I had threatened to do this run for such a long time but had no intention of attempting it when I left my house yesterday morning. I was in no way completely ready to do it. But I wanted to stay out while the sun was still shining and try get Vitamin D naturally for once. The sun once was a deterrent for me going outside, now it’s the protagonist. I was being both foolish and stubborn and I regret nothing.

I kept thinking on the home straight about Homer Simpsons attempt to jump Springfield Gorge “I’m gonna make, I’m gonna make it, I’m king of the World!”. Of course, Homer didn’t make it (click here for the link) but as with most things in my life there always has to be a Simpsons reference to fall back on. I finished the run in 1 hour 48 minutes and 25 seconds. I practically crawled for the last few kilometres but I did it and I’ll do it again. Just as inactivity creates lethargy; energy creates energy. I done my stretches when I got home and felt a few pains today but nothing I can’t handle. I even went for a walk back to Clontarf with Michelle and Oliver 🙂

I have set up a charity page for the Half Marathon for anyone who would like to donate; https://give.everydayhero.com/ie/half-marathon-for-ms

My MS Update

I have had to go back to the hospital, for blood tests, every month since last September when I started on my new medication. My white blood cells are not at the level they should be which means I’m more susceptible to infection. I may have to consider changing medication again if it persists. All part and parcel of having a chronic illness I suppose. My next MRI is booked for May so that should tell me more, particularly about any additional lesions; which I suspect there are. In which case I mightn’t have a choice but to change meds. I’m lucky that my mobility hasn’t been affected since my initial diagnosis, however, there are other constants like spots in my vision and fatigue that just don’t go away. Running, I find, is the best way way to alleviate these.

Yesterday’s run is the most I’ve pushed myself since as long as I can remember and I’m really feeling the benefits of it.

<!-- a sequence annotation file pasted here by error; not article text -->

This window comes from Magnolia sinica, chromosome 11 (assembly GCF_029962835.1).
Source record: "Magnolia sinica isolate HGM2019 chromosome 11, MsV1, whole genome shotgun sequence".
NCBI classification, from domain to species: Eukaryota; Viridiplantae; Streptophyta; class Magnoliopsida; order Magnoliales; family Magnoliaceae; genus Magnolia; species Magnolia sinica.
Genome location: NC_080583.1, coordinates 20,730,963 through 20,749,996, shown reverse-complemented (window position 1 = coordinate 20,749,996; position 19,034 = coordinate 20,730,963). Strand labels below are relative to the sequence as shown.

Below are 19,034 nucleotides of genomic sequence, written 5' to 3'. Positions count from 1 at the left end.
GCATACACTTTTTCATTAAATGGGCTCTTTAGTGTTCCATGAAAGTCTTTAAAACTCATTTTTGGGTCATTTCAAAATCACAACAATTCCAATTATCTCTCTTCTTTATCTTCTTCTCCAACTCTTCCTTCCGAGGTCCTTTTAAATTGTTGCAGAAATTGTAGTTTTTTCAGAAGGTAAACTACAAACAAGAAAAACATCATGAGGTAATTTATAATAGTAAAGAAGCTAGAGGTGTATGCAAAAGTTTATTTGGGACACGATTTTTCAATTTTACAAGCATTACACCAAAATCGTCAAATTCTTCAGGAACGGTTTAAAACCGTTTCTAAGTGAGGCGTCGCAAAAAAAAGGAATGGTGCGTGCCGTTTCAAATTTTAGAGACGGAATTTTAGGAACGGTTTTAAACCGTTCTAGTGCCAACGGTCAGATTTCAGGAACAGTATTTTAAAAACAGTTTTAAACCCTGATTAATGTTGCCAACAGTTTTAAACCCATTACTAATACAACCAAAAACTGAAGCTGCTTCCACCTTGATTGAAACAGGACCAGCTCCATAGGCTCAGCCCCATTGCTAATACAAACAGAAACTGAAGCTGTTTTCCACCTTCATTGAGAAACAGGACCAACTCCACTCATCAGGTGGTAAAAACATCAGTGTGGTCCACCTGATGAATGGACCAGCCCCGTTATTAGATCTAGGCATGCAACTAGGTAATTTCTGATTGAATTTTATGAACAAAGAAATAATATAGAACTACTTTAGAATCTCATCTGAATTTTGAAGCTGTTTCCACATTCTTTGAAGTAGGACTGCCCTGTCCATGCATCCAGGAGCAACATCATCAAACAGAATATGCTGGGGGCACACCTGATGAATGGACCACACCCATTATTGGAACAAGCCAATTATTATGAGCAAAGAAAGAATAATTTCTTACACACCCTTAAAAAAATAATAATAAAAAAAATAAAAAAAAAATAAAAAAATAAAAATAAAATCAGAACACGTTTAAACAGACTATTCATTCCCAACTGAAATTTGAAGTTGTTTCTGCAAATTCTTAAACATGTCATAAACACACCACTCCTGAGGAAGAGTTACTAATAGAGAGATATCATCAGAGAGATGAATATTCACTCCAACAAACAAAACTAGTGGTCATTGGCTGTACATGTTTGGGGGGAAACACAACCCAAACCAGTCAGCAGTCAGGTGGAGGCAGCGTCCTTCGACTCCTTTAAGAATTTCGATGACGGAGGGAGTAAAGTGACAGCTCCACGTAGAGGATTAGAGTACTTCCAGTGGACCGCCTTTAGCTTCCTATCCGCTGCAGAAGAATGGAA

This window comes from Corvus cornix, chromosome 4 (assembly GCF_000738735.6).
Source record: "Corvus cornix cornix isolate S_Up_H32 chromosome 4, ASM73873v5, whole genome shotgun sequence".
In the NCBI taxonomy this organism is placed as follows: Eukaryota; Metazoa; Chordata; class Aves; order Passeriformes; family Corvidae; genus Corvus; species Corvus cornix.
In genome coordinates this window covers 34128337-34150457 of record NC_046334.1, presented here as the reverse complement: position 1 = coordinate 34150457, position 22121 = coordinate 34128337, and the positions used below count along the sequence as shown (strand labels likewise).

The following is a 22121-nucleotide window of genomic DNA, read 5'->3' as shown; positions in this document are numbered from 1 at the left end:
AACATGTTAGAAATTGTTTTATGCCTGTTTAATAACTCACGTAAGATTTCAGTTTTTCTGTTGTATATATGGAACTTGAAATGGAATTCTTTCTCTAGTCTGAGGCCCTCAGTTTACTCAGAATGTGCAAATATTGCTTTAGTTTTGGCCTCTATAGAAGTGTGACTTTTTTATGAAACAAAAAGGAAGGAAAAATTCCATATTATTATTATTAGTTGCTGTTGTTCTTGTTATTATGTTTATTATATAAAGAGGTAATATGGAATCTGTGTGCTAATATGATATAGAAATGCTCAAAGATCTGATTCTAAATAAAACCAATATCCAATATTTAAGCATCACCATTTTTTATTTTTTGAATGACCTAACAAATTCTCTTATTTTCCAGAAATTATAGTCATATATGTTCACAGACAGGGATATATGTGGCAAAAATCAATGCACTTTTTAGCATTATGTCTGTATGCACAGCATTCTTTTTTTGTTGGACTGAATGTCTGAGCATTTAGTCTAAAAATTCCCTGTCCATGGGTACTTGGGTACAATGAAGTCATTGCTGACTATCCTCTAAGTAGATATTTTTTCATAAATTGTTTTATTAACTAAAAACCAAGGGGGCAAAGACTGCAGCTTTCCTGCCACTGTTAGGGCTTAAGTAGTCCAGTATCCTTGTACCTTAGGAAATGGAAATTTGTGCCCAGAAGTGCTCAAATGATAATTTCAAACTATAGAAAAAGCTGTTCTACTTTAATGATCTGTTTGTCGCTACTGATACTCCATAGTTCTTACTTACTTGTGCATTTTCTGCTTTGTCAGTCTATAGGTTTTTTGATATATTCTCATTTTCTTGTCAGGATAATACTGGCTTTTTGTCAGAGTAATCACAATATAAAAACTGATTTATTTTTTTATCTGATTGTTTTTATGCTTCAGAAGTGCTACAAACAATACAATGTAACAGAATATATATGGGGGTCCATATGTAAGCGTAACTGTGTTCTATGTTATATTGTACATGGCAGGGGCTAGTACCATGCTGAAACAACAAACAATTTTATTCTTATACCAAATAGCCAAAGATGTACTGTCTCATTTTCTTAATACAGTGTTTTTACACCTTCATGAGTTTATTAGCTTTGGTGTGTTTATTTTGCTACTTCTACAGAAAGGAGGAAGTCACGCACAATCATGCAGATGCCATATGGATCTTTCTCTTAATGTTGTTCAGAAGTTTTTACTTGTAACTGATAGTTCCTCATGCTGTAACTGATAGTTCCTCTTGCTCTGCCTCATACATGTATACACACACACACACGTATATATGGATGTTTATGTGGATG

“Nobody ever seems to remember life is a game we play”


Hello Sunshine

“Julius Caesar and the Roman Empire couldn’t conquer the blue sky”

Lady’s and gentlemen of the class of whatever year you’re reading this in….

It’s December already, it’s getting pretty bitter out, most days are overcast at best. Winter is here and sunlight is more and more scarce. Vitamin D cannot be directly received from sunshine at this time of the year. This is a concern for me. There is a definite correlation between lack of sunlight and MS. It is much more common in colder climates with little sunlight. This time last year is when my symptoms started to really show. And because I’m in my final year of college until May, finding time to take advantage of the rare sunshine is even tougher. Exercise is a good substitute but I’m finding less time to do that too. Working full-time and studying part-time is proving tough especially at this time of year.

Lack of sunshine used to never bother me in the slightest. In fact I welcomed it. I used to think the sun hated me. I had a few forgettable sunburn experiences as a kid that I would try to avoid the sun at all costs. When avoiding the sun wasn’t an option I would lash on the suncream before going outside.

Baz Luhrmans Everybody’s Free to Wear Sunscreen is a very inspiring and educational piece. If you’re not familiar with it or haven’t listened to in a while give it a go. One thing I now disagree with Baz on though is his encouragement of applying suncream. Madness, I know. But let me explain myself. Of course suncream (screen/block) is very useful but as I’m learning about most things these days it should be applied in moderation. Whenever I’m in a hot climate or on a rare sun-kissed Irish day I lash on the suncream.